You may accuse me of cynicism, but I am convinced that some suppliers put their prices up as soon as they see an engaged couple on the horizon. They know it’s the couple’s first time (or likely to be), so they assume the pair aren’t very savvy in this area.
On the other hand, a lot of specialist knowledge, experience and ability is required, and they, deservedly come at a price.
Of course, what is “expensive” to one couple may be “reasonable” to another, so I am not going to put figures in this blog. I assume you will do your due diligence and compare suppliers in the various fields.
So what are you paying for?
Different suppliers may need different skills. Your photographer may come singly, or be inexperienced. In such a case, I’d look elsewhere, because the photographer has a lot to do and can’t afford slip-ups. Your caterer must surely be prepared to offer alternative menus (eg vegan or gluten-free). Your wedding planner will have to be available all day and absolutely know what they are doing and talking about.
As I’m a celebrant, I’m aware that a good one needs a lot of skills (some which are not commonly combined). These include being a good questioner-cum-listener, being a good writer and being a good presenter. Naturally, I have committed time and money to training and development, belong to professional associations that insist on high ethics and standards. Most of all, I have experience, as well as the personality that many find highly suitable for the job.
Consequently, I feel that I have a lot to offer my couples (and others too!) and it’s right that I should be remunerated for what I offer.
The same (or similar) applies to other suppliers. They may need other skills, but they are professionals. Many are experts in their field and can guarantee an excellent job.
So, although not all suppliers may be worth it, the vast majority are. Make sure you are clear on what you are expecting from them and read their Ts and Cs to ensure you understand what they will, and will not, offer.
Two mini-tips, if you want to save a bit of money: avoid extravagance (so don’t buy flowers out of season, for example) and think about the date of your wedding. It will cost more, if it’s on a special day like Valentine’s Day or New Year’s Day, and if you hold it in the morning, say, you should have some bargaining power.
Come what may, work out your budget first, speak to lots of suppliers and settle on the team you want to have around you. If that costs a bit more (and you can still afford it), then go with them.
Peace of mind will be (almost!) assured, then!
Last year micro-weddings were taking the world by storm. OK, there were quite a lot of them – and at the expense of more lavish or traditional events.
Of course, this was because of the peculiar conditions we were living under. Numbers had to be limited and social distancing was very much the thing. Moreover, this went on over a long period of time (and kept being extended unpredictably).
So nobody could commit to a traditional wedding because they couldn’t book a firm date or guarantee suppliers or guests. Let alone know how socially distanced they would have to be on the day.
It made sense, therefore, that smaller occasions were arranged, which didn’t depend so much on forward planning. These events were simpler, for the same reasons.
As I write, things are considerably less restricted and have been for some months now. In my experience, people are again looking at “traditional” weddings (bride in white, formal processions, receptions for large numbers, and the like). Many couples are only too delighted to be able to pursue this lovely course of action once more.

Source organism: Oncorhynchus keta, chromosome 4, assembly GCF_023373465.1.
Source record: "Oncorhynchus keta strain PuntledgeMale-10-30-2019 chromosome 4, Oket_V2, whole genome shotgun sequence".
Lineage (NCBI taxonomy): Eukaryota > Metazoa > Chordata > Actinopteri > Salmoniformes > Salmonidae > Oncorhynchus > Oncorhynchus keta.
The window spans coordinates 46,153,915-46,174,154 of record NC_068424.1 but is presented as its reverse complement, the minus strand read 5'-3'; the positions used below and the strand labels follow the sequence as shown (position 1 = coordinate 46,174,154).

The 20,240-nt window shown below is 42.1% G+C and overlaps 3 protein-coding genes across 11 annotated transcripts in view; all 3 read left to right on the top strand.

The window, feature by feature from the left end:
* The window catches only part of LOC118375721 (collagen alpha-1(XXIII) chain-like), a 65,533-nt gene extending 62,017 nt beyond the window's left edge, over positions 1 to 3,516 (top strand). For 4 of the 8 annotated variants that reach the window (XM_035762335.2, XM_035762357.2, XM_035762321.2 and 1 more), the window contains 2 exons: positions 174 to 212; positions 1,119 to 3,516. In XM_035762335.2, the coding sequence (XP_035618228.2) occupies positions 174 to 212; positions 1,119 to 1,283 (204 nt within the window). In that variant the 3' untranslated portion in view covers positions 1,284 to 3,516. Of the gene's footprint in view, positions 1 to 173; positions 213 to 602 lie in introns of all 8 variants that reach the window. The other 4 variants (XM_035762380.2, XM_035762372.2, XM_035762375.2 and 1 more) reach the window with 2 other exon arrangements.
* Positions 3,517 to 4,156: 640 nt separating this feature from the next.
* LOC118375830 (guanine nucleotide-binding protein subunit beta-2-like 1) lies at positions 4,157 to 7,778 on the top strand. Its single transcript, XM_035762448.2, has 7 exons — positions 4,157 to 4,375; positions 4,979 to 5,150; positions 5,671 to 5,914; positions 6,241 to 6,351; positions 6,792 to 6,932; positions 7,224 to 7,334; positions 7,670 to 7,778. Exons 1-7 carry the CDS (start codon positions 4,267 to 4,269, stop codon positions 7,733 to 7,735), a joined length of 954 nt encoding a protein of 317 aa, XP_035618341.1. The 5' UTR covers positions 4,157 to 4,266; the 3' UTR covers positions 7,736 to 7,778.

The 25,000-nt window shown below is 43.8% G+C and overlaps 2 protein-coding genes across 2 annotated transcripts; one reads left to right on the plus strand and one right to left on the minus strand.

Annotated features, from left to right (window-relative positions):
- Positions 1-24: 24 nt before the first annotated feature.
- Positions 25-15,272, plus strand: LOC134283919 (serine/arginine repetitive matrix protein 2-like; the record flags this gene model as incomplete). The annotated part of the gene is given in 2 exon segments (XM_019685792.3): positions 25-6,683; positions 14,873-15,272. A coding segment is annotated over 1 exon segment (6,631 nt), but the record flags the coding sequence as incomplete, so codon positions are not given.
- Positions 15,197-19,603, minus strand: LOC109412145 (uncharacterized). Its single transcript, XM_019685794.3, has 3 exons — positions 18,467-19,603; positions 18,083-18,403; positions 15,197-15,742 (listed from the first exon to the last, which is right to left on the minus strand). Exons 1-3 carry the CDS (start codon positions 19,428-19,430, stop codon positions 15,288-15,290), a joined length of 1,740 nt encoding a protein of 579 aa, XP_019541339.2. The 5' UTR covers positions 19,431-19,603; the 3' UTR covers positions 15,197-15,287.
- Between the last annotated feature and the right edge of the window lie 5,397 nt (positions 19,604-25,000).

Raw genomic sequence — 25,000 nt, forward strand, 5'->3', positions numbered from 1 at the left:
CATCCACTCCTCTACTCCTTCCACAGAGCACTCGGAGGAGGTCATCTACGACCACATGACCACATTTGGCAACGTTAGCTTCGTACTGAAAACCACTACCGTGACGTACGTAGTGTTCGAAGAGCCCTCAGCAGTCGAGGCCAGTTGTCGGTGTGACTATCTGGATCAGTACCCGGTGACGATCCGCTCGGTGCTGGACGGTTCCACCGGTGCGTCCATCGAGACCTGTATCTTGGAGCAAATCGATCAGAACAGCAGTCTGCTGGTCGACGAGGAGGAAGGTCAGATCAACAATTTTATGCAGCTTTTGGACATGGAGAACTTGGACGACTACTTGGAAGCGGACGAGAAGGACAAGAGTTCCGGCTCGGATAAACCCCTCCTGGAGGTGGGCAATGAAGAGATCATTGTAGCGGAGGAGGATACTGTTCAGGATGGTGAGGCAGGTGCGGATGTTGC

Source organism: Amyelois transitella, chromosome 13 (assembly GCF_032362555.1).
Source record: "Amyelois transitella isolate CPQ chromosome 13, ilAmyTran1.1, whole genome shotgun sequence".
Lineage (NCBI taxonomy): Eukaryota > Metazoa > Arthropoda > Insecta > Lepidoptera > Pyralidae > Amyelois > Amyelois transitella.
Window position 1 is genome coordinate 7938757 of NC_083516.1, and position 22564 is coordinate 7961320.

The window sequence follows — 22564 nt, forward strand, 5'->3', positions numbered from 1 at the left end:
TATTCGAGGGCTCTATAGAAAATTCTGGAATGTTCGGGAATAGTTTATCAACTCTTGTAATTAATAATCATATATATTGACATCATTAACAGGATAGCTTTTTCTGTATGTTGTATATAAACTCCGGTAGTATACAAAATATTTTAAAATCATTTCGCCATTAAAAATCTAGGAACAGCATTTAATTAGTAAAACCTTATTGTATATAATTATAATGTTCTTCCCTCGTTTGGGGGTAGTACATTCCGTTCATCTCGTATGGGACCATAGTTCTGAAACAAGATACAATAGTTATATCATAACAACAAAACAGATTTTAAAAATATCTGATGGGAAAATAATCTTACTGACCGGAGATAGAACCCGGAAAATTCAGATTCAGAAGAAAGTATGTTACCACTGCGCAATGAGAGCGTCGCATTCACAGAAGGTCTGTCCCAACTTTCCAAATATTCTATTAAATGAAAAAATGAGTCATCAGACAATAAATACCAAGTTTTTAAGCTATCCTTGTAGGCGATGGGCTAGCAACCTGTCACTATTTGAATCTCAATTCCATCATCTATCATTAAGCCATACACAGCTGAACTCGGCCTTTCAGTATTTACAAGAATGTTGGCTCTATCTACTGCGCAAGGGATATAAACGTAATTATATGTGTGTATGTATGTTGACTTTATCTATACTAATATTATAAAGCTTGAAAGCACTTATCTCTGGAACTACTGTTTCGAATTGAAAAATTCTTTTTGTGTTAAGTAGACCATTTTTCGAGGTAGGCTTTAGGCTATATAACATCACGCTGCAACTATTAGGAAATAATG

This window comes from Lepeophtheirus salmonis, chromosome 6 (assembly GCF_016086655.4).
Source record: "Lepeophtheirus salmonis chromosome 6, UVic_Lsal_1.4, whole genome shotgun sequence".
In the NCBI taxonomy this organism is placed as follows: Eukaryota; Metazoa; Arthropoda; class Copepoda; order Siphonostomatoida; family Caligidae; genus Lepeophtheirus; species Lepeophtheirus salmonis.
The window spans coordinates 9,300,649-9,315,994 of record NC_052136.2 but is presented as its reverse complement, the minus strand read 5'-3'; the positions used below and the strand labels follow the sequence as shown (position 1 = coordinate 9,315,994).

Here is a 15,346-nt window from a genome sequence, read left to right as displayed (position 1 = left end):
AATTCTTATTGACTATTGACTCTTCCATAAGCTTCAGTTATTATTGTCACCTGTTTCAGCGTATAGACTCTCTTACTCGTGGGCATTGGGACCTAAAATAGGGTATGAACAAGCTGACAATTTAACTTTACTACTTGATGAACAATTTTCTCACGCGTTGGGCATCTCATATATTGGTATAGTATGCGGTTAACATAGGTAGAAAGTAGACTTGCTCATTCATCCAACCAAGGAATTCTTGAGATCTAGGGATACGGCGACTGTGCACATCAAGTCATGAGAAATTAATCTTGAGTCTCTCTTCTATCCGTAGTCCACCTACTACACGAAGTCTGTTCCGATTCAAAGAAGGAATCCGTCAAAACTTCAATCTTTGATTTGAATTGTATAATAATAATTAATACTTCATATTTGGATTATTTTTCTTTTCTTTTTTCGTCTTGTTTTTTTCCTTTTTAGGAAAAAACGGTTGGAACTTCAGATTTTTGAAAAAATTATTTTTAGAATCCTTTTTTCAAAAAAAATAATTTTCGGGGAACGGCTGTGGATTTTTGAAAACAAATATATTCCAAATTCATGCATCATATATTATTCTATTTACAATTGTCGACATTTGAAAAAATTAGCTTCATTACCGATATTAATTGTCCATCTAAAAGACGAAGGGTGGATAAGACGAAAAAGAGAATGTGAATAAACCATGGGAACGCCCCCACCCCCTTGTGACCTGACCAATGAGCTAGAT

However, there are some advantages to micro-weddings. Outlay can often be reduced, especially if the guest list is pruned. The money saved can go towards a luxury that would otherwise not have been contemplated perhaps. (One example might be better champagne!)
A more modest occasion might suit more retiring couples, as there would be less pomp and fuss. It would be easier for them to feel relaxed, in most cases.
A micro-wedding allows a move away from tradition, and that may suit some people. The occasion can be more personalised. I have been personalising larger ceremonies for several years, but it can work well in these cases too.
Traditions that can be modified or even omitted could include the bride’s father giving the bride away. Clothes can be less formal. The bride might not wear white, and may prefer a short dress – or even separates.
Venues can be less formal too, as cafes or bandstands can be used. Decoration still plays a big part, but quality can stand out at smaller-scale events. There can be personalisation for the guests too – perhaps their name can be inscribed on small gifts, for example.
Whatever the size of the occasion, make the ceremony yours.
Don’t forget that a civil celebrant will add so much to your ceremony, whether it be a larger “traditional-style” event or a micro-wedding. Just contact Michael for a chance to find out how!
When I performed my first elopement ceremony recently, a number of people were curious. Did this take place in secret? Were there elements that you wouldn’t have expected in a “normal” ceremony?
The circumstances were as follows: Anita and Bruce (not real names!) simply did not want razzamatazz. They definitely dreaded being the centre of attention. They got married officially in the States, where they live, but booked a photographer and myself to conduct what was to be the “real” wedding in London (where nobody else could follow them!).
They wanted a part-religious (spiritual rather than conventional) ceremony, so a celebrant made sense.
We all dressed up (I was a little more conventional!), as the photo shows.
Unusually for London, the weather played along, and it was a beautiful day. Also, the venue was very atmospheric: the lovely ruins of St Dunstans-in-the-East, near Tower Bridge.
The service had been agreed over the months and consisted of the following:
After a short introduction, I read a poem called “Why marriage?”, which seemed appropriate!